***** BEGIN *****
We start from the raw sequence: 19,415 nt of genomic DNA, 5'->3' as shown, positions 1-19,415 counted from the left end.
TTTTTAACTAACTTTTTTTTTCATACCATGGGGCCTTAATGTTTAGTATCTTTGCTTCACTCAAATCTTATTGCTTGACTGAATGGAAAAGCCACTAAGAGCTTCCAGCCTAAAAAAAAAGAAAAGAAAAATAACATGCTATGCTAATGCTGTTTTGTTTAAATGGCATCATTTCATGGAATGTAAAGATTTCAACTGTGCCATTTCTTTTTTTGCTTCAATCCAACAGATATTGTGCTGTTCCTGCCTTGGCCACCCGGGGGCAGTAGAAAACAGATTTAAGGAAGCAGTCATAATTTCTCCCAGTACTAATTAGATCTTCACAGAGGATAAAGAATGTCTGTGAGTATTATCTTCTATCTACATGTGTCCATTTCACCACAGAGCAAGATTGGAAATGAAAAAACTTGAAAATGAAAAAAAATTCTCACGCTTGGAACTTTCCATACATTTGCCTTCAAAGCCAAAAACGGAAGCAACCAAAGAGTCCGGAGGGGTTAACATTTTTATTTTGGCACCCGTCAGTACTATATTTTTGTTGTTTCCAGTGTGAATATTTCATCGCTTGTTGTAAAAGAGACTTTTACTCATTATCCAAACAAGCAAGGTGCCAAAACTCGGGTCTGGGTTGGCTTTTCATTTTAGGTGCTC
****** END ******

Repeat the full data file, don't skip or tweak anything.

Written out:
We start from the raw sequence: 19,415 nt of genomic DNA, 5'->3' as shown, positions 1-19,415 counted from the left end.
TTTTTAACTAACTTTTTTTTTCATACCATGGGGCCTTAATGTTTAGTATCTTTGCTTCACTCAAATCTTATTGCTTGACTGAATGGAAAAGCCACTAAGAGCTTCCAGCCTAAAAAAAAAGAAAAGAAAAATAACATGCTATGCTAATGCTGTTTTGTTTAAATGGCATCATTTCATGGAATGTAAAGATTTCAACTGTGCCATTTCTTTTTTTGCTTCAATCCAACAGATATTGTGCTGTTCCTGCCTTGGCCACCCGGGGGCAGTAGAAAACAGATTTAAGGAAGCAGTCATAATTTCTCCCAGTACTAATTAGATCTTCACAGAGGATAAAGAATGTCTGTGAGTATTATCTTCTATCTACATGTGTCCATTTCACCACAGAGCAAGATTGGAAATGAAAAAACTTGAAAATGAAAAAAAATTCTCACGCTTGGAACTTTCCATACATTTGCCTTCAAAGCCAAAAACGGAAGCAACCAAAGAGTCCGGAGGGGTTAACATTTTTATTTTGGCACCCGTCAGTACTATATTTTTGTTGTTTCCAGTGTGAATATTTCATCGCTTGTTGTAAAAGAGACTTTTACTCATTATCCAAACAAGCAAGGTGCCAAAACTCGGGTCTGGGTTGGCTTTTCATTTTAGGTGCTC